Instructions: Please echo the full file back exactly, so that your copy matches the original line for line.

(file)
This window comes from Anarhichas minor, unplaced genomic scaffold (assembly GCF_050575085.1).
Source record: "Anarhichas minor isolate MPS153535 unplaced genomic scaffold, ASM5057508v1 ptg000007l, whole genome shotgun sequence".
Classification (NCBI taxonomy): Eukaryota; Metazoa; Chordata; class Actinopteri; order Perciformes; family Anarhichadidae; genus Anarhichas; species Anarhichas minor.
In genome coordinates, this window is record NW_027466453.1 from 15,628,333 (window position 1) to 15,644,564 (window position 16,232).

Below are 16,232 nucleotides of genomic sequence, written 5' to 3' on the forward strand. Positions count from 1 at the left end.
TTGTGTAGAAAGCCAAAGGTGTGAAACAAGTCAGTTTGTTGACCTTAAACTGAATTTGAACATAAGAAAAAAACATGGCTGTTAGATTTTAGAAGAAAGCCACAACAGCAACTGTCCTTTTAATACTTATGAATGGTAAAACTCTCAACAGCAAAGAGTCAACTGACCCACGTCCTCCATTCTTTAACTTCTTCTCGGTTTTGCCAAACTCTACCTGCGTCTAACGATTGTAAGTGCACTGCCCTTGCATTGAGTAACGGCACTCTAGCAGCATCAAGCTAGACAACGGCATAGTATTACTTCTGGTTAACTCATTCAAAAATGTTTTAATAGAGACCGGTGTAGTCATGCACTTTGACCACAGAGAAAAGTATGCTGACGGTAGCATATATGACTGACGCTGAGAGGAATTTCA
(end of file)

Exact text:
This window comes from Anarhichas minor, unplaced genomic scaffold (assembly GCF_050575085.1).
Source record: "Anarhichas minor isolate MPS153535 unplaced genomic scaffold, ASM5057508v1 ptg000007l, whole genome shotgun sequence".
Classification (NCBI taxonomy): Eukaryota; Metazoa; Chordata; class Actinopteri; order Perciformes; family Anarhichadidae; genus Anarhichas; species Anarhichas minor.
In genome coordinates, this window is record NW_027466453.1 from 15,628,333 (window position 1) to 15,644,564 (window position 16,232).

Below are 16,232 nucleotides of genomic sequence, written 5' to 3' on the forward strand. Positions count from 1 at the left end.
TTGTGTAGAAAGCCAAAGGTGTGAAACAAGTCAGTTTGTTGACCTTAAACTGAATTTGAACATAAGAAAAAAACATGGCTGTTAGATTTTAGAAGAAAGCCACAACAGCAACTGTCCTTTTAATACTTATGAATGGTAAAACTCTCAACAGCAAAGAGTCAACTGACCCACGTCCTCCATTCTTTAACTTCTTCTCGGTTTTGCCAAACTCTACCTGCGTCTAACGATTGTAAGTGCACTGCCCTTGCATTGAGTAACGGCACTCTAGCAGCATCAAGCTAGACAACGGCATAGTATTACTTCTGGTTAACTCATTCAAAAATGTTTTAATAGAGACCGGTGTAGTCATGCACTTTGACCACAGAGAAAAGTATGCTGACGGTAGCATATATGACTGACGCTGAGAGGAATTTCA